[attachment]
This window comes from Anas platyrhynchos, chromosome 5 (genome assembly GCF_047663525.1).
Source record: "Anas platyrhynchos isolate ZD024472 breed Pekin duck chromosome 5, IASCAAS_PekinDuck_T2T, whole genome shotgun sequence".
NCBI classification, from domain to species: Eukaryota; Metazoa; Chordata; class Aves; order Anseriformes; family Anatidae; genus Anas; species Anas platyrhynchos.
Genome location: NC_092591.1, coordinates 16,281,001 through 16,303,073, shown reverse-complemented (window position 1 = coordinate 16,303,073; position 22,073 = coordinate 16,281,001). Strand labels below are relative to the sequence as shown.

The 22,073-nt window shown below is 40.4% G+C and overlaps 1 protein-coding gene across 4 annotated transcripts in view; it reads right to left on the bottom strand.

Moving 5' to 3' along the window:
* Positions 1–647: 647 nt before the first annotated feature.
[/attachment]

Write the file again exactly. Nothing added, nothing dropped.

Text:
This window comes from Anas platyrhynchos, chromosome 5 (genome assembly GCF_047663525.1).
Source record: "Anas platyrhynchos isolate ZD024472 breed Pekin duck chromosome 5, IASCAAS_PekinDuck_T2T, whole genome shotgun sequence".
NCBI classification, from domain to species: Eukaryota; Metazoa; Chordata; class Aves; order Anseriformes; family Anatidae; genus Anas; species Anas platyrhynchos.
Genome location: NC_092591.1, coordinates 16,281,001 through 16,303,073, shown reverse-complemented (window position 1 = coordinate 16,303,073; position 22,073 = coordinate 16,281,001). Strand labels below are relative to the sequence as shown.

The 22,073-nt window shown below is 40.4% G+C and overlaps 1 protein-coding gene across 4 annotated transcripts in view; it reads right to left on the bottom strand.

Moving 5' to 3' along the window:
* Positions 1–647: 647 nt before the first annotated feature.